Baseboard copper pipe radiators would respond faster, and forced air even faster. The bottom line is that the optimum temperature differential depends on a number of different factors, but it might be a narrower range than you might assume. A 9 degree differential does seem like a lot, just intuitively.
mtmingus wrote:
Fri Jan 17, 2020 7:39 am
Assume they are both comfortable sleep temperature settings, which one is better for the gas furnace?

4am/64, 5am/67, 6am/70, 10pm/61

or

6am/70, 10pm/61

?
If your thermostat "learns" when to start the "recovery" to the higher temperature, wouldn't it do it's own version of your first option, even if you use the second option?
"Discipline matters more than allocation.” ─William Bernstein

prairieman
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Re: Optimal thermostat settings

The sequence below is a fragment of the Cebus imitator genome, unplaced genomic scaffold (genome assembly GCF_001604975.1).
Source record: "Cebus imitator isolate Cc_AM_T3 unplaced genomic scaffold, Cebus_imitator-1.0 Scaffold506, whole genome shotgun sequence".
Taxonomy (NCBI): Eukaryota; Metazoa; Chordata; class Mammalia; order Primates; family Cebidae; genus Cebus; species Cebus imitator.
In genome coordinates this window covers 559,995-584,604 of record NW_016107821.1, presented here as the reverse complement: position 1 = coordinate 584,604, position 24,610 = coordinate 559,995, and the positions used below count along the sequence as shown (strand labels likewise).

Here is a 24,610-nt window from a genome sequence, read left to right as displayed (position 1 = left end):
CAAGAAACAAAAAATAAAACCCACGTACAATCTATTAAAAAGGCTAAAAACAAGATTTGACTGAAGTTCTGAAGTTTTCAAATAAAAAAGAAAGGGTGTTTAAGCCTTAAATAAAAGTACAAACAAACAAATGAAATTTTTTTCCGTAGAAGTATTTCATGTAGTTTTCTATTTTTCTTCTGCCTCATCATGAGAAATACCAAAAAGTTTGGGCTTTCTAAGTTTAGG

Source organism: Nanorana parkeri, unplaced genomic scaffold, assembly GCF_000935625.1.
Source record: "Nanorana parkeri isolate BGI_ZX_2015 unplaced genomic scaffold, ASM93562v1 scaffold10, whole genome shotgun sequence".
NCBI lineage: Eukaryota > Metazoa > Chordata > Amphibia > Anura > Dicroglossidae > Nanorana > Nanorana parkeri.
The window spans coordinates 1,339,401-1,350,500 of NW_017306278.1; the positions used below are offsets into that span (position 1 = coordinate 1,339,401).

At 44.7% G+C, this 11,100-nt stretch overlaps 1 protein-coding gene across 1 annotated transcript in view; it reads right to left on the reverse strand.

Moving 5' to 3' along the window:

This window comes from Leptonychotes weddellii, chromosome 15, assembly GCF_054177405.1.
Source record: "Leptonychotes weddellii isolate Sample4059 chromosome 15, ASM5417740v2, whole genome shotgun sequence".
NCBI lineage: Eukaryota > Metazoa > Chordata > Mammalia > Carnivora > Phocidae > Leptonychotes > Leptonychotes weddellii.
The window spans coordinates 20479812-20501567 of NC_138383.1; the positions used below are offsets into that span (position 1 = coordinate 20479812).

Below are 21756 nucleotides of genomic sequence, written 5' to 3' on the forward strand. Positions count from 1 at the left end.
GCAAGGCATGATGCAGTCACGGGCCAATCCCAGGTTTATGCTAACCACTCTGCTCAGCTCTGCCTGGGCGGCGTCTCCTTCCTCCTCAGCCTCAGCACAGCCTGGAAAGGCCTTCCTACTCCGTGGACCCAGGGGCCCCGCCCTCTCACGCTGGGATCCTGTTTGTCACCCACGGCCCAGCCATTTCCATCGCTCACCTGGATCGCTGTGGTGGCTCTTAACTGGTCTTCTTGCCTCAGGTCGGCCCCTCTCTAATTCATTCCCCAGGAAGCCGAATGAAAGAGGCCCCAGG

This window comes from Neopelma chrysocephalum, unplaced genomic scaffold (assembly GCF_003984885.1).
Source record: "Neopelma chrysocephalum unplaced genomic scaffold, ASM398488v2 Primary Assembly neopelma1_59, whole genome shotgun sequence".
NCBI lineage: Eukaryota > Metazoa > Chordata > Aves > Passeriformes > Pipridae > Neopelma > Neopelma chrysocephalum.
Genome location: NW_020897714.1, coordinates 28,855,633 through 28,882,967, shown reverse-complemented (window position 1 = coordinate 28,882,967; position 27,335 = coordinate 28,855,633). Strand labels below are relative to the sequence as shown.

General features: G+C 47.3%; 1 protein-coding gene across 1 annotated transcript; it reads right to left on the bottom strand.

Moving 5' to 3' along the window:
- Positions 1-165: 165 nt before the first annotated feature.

Post by prairieman » Fri Jan 17, 2020 2:44 pm

We set to 58 when gone or when we go to bed. 68 when home and up. Winter settings, obviously.

bloom2708
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Re: Optimal thermostat settings

Post by bloom2708 » Fri Jan 17, 2020 2:54 pm

71 day, 69 at night.

61 is a "the furnace has gone out, call the heating company" temperature. No thanks.

No reason to drop down that far. Climate comes into play. If it is 55 outside and you drop to 61, the temp likely never reaches 61.

If it is -15 outside you get to 61 pretty fast.
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Bogle7
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Re: Optimal thermostat settings